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US News US troops in Syria going to Iraq, not home as Trump claims

08:30  21 october  2019
08:30  21 october  2019 Source:   msn.com

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American military convoy stops near the town of Tel Tamr, north Syria, Sunday, Oct. 20, 2019. Kurdish-led fighters and Turkish-backed forces clashed sporadically Sunday in northeastern Syria amid efforts to work out a Kurdish evacuation from a besieged border town, the first pull-back under the terms of a U.S.-brokered cease-fire. (AP Photo/Baderkhan Ahmad) © Provided by The Associated Press American military convoy stops near the town of Tel Tamr, north Syria, Sunday, Oct. 20, 2019. Kurdish-led fighters and Turkish-backed forces clashed sporadically Sunday in northeastern Syria amid efforts to work out a Kurdish evacuation from a besieged border town, the first pull-back under the terms of a U.S.-brokered cease-fire. (AP Photo/Baderkhan Ahmad)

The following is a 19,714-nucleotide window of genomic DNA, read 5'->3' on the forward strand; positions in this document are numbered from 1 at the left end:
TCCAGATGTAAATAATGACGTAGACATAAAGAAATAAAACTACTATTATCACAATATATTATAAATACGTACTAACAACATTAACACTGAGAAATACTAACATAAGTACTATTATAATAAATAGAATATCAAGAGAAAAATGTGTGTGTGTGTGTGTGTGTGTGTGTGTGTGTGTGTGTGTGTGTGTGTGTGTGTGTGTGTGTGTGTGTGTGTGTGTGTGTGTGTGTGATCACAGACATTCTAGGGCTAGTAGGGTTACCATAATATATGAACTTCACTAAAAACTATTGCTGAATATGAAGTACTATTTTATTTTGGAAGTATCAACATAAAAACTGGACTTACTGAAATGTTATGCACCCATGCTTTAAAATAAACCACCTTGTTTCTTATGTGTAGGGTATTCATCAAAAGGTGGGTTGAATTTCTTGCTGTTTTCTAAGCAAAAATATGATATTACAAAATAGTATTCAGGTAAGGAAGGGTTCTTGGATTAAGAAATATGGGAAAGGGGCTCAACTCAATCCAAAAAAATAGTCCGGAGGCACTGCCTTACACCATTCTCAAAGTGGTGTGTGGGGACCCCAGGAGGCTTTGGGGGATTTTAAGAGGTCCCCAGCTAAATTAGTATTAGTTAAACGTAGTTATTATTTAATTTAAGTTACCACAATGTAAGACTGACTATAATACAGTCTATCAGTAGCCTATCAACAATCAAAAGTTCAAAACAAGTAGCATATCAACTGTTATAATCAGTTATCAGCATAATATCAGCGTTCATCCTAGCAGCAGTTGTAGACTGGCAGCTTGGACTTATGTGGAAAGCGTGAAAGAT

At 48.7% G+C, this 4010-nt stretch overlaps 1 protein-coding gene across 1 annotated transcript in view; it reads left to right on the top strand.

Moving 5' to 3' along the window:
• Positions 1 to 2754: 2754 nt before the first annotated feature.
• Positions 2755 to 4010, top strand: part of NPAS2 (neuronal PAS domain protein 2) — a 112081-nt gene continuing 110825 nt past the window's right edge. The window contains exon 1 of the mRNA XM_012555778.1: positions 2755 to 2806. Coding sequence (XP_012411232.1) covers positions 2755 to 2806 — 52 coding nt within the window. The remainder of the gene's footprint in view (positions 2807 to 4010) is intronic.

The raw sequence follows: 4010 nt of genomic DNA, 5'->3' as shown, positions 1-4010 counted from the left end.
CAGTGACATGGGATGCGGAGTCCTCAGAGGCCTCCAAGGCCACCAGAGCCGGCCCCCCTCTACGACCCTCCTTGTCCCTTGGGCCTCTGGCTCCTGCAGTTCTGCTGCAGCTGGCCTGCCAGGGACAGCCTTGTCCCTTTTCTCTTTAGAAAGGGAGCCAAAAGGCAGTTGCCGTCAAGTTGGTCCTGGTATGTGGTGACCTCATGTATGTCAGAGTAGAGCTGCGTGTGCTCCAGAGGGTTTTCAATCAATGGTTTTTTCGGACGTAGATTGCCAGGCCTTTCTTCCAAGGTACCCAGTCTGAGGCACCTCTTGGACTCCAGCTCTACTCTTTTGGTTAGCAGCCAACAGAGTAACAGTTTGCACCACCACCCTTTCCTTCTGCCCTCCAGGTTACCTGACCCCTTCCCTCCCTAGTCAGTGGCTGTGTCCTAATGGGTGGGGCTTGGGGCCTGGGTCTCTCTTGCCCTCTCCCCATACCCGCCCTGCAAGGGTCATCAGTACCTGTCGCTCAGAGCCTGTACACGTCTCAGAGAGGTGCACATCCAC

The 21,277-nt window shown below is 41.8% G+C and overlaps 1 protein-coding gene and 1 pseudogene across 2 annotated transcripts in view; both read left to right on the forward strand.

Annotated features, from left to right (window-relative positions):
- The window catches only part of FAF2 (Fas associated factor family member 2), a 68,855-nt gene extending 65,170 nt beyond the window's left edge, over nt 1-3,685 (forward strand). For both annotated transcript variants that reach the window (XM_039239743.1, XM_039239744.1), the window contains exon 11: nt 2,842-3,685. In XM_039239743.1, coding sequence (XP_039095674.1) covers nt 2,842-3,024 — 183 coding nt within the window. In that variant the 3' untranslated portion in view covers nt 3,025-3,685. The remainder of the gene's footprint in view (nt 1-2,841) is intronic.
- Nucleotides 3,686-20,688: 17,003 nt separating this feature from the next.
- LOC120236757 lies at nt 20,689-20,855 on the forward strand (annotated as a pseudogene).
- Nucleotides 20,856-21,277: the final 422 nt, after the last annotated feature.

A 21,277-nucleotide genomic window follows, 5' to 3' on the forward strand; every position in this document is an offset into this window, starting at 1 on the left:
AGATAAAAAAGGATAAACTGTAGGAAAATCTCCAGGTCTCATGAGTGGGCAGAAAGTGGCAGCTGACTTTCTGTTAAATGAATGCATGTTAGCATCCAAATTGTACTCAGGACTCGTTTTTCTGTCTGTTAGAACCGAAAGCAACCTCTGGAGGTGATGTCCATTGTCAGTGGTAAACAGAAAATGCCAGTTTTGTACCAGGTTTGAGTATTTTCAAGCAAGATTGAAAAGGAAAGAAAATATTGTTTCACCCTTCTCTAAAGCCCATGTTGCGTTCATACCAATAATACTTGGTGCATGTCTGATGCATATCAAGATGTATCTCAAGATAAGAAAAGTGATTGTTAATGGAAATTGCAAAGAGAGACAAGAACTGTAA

KABUL, Afghanistan (AP) — While President Donald Trump insists he's bringing home Americans from "endless wars" in the Mideast, his Pentagon chief says all U.S. troops leaving Syria will go to western Iraq and the American military will continue operations against the Islamic State group.

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They aren't coming home and the United States isn't leaving the turbulent Middle East, according to current plans outlined by U.S. Defense Secretary Mark Esper before he arrived in Afghanistan on Sunday. The fight in Syria against IS, once spearheaded by American allied Syrian Kurds who have been cast aside by Trump, will be undertaken by U.S. forces, possibly from neighboring Iraq.

Esper did not rule out the idea that U.S. forces would conduct counterterrorism missions from Iraq into Syria. But he told reporters traveling with him that those details will be worked out over time.

Video: Confusion over details of US-brokered cease-fire in Syria as new fighting breaks out (FOX News)

Trump nonetheless tweeted: "USA soldiers are not in combat or ceasefire zones. We have secured the Oil. Bringing soldiers home!"

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The president declared this past week that Washington had no stake in defending the Kurdish fighters who died by the thousands as America's partners fighting in Syria against IS extremists. Turkey conducted a weeklong offensive into northeastern Syria against the Kurdish fighters before a military pause.